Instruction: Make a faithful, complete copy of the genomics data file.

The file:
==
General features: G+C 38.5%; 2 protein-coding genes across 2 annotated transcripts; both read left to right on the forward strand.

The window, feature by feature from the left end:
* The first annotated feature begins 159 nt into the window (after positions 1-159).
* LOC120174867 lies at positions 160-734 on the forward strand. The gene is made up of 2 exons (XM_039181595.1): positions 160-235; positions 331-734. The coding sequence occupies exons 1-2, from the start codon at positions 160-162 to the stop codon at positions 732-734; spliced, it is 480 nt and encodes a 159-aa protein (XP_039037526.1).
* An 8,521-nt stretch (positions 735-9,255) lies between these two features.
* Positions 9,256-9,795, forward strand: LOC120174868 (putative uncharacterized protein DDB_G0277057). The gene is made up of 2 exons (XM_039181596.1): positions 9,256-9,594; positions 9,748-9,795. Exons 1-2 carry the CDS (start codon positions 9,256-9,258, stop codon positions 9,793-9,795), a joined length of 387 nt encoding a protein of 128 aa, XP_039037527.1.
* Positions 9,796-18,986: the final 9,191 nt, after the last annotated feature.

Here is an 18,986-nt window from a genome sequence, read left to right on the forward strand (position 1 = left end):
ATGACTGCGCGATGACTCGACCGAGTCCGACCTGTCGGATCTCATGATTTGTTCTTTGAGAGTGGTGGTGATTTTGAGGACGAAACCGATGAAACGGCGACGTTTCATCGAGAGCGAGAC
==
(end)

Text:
General features: G+C 38.5%; 2 protein-coding genes across 2 annotated transcripts; both read left to right on the forward strand.

The window, feature by feature from the left end:
* The first annotated feature begins 159 nt into the window (after positions 1-159).
* LOC120174867 lies at positions 160-734 on the forward strand. The gene is made up of 2 exons (XM_039181595.1): positions 160-235; positions 331-734. The coding sequence occupies exons 1-2, from the start codon at positions 160-162 to the stop codon at positions 732-734; spliced, it is 480 nt and encodes a 159-aa protein (XP_039037526.1).
* An 8,521-nt stretch (positions 735-9,255) lies between these two features.
* Positions 9,256-9,795, forward strand: LOC120174868 (putative uncharacterized protein DDB_G0277057). The gene is made up of 2 exons (XM_039181596.1): positions 9,256-9,594; positions 9,748-9,795. Exons 1-2 carry the CDS (start codon positions 9,256-9,258, stop codon positions 9,793-9,795), a joined length of 387 nt encoding a protein of 128 aa, XP_039037527.1.
* Positions 9,796-18,986: the final 9,191 nt, after the last annotated feature.

Here is an 18,986-nt window from a genome sequence, read left to right on the forward strand (position 1 = left end):
ATGACTGCGCGATGACTCGACCGAGTCCGACCTGTCGGATCTCATGATTTGTTCTTTGAGAGTGGTGGTGATTTTGAGGACGAAACCGATGAAACGGCGACGTTTCATCGAGAGCGAGAC